A year ago this month, Americans came out to vote for their president in one of the tightest races in US history, as filmmakers around the country showed up with their cameras to document the process. Now that Americans have had time to digest the results, and filmmakers have had time to edit their footage, there is a crop of new documentaries that pose very different questions about the same election - questions like "How could Kerry have lost?" and "Did those computerized machines really count your vote?"
The latter may sound like a conspiracy theory to some, but after a look at "Votergate", which investigates shocking flaws in the new computer voting systems, it's hard not to wonder who really won the election. Directed by Russell Michaels and Simon Ardizzone, the feature documentary is still in post, but a 30-minute version is available for download at votergate.org for educational purposes. The film focuses on Diebold Election Systems, one of the three major manufacturers of voting machines and the market leader, which oddly enough is based in Ohio. Owned by a Republican who publicly stated the he was "committed to helping Ohio deliver its electoral votes to the president", the company refuses to share it's software programming, citing security issues.
However, when a grandmother named Bev Harris who was curious about the new machines did a Google search, she was directed to the company's website, where she found unsecured files stored from the past six years, and promptly downloaded them. When Harris showed the data to top computer scientists and security experts, they were stunned. "I teach a lot of graduate level computer security courses at the Florida Institute of Technology," says Dr. Herbert Thompson in the film, "and if someone submitted the Diebold Gems server version that Bev showed to me... they would fail."
"Votergate" contains some remarkable statistics, largely uncontested by experts, including the episode when one voting machine took 2,747 votes for Kerry and switched them to Gephardt in 2004, the time that 144,000 votes were counted in Indiana - in a county of 19,000 voters, and the incident when a Diebold machine subtracted 16,022 votes from Al Gore in Florida 2000. What is perhaps most alarming is that many of the machines were allowed to be designed and implemented without any backup paper ballot capacity or any way to verify the results, so that when election law which allows for a recount is invoked, there is no way to actually recount the votes, since the computer just spits out the same totals each time.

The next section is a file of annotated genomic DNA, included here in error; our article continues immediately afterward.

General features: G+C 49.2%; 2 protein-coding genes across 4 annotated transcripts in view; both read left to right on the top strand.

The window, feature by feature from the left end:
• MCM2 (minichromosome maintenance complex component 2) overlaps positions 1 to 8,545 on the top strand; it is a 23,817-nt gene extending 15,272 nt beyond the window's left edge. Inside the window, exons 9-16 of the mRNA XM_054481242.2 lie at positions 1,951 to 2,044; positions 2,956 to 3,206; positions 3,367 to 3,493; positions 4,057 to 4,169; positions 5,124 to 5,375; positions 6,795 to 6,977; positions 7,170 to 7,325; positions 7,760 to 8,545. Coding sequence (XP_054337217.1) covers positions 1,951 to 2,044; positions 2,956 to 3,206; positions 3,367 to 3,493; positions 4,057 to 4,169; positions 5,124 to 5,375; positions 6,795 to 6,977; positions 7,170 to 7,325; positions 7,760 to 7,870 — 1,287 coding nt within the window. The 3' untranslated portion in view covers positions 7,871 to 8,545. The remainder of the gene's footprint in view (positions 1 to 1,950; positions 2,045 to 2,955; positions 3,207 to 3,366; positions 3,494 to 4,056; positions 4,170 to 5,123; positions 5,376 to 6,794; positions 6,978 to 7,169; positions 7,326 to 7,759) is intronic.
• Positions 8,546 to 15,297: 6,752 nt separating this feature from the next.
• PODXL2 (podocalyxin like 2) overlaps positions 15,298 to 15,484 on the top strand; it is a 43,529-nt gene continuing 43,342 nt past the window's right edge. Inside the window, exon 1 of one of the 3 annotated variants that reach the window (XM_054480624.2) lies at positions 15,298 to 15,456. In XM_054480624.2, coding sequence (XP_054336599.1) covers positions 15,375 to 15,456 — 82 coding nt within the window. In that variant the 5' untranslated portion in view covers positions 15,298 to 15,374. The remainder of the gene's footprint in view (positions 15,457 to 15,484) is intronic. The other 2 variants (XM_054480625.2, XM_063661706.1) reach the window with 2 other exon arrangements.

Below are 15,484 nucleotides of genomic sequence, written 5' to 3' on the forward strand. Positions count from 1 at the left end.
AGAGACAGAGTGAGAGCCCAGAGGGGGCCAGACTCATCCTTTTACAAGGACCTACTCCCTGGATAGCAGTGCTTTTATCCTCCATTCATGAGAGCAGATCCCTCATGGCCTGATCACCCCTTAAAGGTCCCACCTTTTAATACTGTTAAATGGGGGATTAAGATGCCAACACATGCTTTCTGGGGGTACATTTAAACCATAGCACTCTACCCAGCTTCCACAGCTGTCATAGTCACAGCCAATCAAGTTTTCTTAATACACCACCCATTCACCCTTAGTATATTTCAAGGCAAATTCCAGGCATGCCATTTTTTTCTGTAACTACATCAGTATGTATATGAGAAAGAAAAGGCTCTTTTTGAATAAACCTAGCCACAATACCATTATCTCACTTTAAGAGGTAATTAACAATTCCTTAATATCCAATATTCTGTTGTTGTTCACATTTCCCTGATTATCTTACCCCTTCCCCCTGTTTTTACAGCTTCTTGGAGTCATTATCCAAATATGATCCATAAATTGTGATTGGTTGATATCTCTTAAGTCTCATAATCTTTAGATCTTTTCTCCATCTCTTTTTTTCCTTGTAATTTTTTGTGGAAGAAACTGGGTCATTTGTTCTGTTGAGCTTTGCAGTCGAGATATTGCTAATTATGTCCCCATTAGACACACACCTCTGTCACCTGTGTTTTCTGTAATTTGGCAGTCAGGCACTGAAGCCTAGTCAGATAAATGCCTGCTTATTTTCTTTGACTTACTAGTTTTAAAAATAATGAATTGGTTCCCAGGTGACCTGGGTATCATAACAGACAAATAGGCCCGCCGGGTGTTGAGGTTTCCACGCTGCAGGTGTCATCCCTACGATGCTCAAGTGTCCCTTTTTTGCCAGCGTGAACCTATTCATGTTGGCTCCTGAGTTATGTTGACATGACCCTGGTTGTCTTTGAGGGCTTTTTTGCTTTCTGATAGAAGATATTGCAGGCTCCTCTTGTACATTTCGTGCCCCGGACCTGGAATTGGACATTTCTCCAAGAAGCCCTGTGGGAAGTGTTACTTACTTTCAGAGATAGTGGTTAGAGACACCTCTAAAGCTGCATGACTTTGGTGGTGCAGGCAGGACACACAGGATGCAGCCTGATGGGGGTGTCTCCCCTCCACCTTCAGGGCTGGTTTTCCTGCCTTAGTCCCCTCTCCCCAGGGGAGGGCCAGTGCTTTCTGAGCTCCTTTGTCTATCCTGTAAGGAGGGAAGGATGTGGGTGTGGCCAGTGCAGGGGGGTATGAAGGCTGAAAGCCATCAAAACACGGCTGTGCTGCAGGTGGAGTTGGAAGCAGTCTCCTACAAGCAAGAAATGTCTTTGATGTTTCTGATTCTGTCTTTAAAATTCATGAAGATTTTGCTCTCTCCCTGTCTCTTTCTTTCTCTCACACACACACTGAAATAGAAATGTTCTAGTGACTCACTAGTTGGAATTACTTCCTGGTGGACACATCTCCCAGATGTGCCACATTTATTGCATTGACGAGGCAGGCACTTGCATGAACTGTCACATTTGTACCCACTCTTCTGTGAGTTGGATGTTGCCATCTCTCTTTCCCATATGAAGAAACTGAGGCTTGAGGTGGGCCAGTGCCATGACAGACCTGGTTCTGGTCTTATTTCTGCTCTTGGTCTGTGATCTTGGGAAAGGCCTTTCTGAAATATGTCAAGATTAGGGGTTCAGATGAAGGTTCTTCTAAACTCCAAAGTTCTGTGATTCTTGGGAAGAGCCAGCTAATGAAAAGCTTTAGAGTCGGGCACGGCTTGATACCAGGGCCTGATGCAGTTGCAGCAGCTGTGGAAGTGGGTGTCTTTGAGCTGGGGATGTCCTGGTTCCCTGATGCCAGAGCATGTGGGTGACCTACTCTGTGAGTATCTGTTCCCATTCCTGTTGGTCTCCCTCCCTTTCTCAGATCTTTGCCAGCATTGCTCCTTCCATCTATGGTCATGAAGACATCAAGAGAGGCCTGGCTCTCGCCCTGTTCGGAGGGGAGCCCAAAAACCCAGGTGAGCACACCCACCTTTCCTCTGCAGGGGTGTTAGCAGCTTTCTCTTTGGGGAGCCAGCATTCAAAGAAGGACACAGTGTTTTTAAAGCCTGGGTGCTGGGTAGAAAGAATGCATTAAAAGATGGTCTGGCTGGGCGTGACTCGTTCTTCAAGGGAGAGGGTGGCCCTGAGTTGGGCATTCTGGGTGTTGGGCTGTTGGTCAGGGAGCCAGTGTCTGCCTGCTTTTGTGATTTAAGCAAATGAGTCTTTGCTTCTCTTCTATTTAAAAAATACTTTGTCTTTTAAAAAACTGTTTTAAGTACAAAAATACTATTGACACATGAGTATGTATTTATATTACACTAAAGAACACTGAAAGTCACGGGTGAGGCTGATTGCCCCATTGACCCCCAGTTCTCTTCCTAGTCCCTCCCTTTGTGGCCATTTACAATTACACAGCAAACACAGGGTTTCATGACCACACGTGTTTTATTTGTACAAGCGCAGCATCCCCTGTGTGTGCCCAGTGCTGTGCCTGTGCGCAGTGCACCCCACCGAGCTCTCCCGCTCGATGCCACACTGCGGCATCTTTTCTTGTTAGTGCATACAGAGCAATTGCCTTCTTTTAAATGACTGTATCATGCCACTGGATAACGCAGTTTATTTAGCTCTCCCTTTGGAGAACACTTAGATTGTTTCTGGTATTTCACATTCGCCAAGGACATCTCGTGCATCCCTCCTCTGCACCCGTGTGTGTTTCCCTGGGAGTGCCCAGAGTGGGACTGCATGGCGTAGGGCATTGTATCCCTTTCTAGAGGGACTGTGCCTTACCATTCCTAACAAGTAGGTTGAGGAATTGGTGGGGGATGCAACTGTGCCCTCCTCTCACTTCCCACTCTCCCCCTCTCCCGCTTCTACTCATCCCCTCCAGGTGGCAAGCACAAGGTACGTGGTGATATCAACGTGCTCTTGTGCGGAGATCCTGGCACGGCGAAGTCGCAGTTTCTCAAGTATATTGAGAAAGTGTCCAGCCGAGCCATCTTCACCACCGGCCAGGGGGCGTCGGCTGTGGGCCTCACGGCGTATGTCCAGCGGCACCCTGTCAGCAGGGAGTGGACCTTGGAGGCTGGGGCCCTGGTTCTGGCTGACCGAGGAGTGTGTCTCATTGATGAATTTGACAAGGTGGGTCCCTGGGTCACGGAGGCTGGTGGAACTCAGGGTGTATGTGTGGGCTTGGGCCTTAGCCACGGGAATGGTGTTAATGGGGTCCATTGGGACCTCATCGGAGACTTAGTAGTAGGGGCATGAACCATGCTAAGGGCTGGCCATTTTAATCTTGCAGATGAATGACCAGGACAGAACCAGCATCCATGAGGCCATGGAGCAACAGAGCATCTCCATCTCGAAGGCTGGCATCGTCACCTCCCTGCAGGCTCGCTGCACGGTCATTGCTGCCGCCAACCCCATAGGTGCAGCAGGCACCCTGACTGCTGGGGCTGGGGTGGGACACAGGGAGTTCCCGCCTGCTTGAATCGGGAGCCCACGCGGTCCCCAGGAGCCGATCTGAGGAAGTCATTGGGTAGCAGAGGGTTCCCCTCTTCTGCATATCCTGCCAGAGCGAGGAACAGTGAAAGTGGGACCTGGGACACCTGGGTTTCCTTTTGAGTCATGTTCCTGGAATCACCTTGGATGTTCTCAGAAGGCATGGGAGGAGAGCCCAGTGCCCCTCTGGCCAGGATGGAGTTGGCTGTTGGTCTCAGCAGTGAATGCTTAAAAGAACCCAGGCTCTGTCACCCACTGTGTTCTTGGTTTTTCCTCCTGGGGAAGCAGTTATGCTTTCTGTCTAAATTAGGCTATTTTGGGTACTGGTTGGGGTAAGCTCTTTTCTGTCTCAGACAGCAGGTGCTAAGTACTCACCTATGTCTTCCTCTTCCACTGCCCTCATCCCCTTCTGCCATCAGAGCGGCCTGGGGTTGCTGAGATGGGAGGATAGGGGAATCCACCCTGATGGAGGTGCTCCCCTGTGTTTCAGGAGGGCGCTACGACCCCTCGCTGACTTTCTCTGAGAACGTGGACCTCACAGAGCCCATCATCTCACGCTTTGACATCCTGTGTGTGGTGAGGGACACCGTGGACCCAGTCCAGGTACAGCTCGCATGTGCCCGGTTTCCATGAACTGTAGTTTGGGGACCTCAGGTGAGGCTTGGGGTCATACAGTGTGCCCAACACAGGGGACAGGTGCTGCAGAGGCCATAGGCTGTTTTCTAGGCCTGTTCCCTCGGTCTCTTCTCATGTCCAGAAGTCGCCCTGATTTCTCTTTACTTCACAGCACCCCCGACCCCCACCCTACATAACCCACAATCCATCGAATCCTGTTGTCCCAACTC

Because of the lack of verification available, no one will ever know if Kerry would have won if it weren't for the computerized voting machines, but to many observers he seemed to run such a poor campaign he might have lost no matter what. Steve Rosenbaum's "Inside the Bubble" looks not at computer error, but human error, as the viewer is granted access to a world very few people have ever been privy to - John Kerry's inner circle. Much like the programming code of the Diebold machines, it's easy to see why his "bubble" of five trusted advisers was kept so secret, and it wasn't because of security issues. The people Kerry surrounded himself with were by many accounts quite similar to Bush's unqualified frat boy cronies, and this film seems to support that notion - which would explain why Kerry refuses to watch it, stating, "I think I know what happens."
One wonders why the filmmakers were granted such intimate access if they were potentially going to be so vehemently against the finished product. "Getting access is always the difficult part in any documentary," Rosenbaum told indieWIRE. "But in politics, as in lots of things, people want to tell their story. Once the campaign knew the film wasn't going to come out before the election, everyone mellowed out and pretty much let us shoot as much as we wanted to." The results are definitely compelling, enough so that conservative television hosts from Tucker Carlson to Sean Hannity have jumped on the story, showing clips from the as-yet-unreleased documentary as well as interviewing the filmmaker.
Rosenbaum is happy to see the film getting such attention, but is unimpressed with the campaign's reaction. "Calling the film boring before anyone had seen a frame makes the campaign look like they're trying to hide something," he says, "which I think was strange. They agreed to let us make the film. The ending isn't what we wanted, and once the campaign had lost, asking questions about why is certainly fair. James Carville has said the Democrats have no narrative. I think the film supports his diagnosis - now we need a cure."
Another new documentary, with the working title "Ohio: An American Vote", is said to look at the 2004 election from a more journalistic perspective, according to a recent article in the New York Times. Directed by James D. Stern and Adam Del Deo, the filmmakers sent 15 camera crews across Ohio to document the last few days of the presidential race, and the results are said to confirm what Rosenbaum captured in his own cameras - that the Bush campaign was helmed by masters of the political game, and Kerry's people just couldn't meet the challenge.
There are likely several more films in the works on this very subject, and in the months to come it will become more clear if audiences want to relive the horror of 2004, but given the appetite for political films of late it seems likely they will. " 'Fahrenheit' kind of opened the door to films that could be overtly political," says Rosenbaum. "George Bush is an excellent villain. John Kerry had a great sound track. It was a classic good versus evil story, and it seemed pretty clear that it wasn't going to have a happy ending."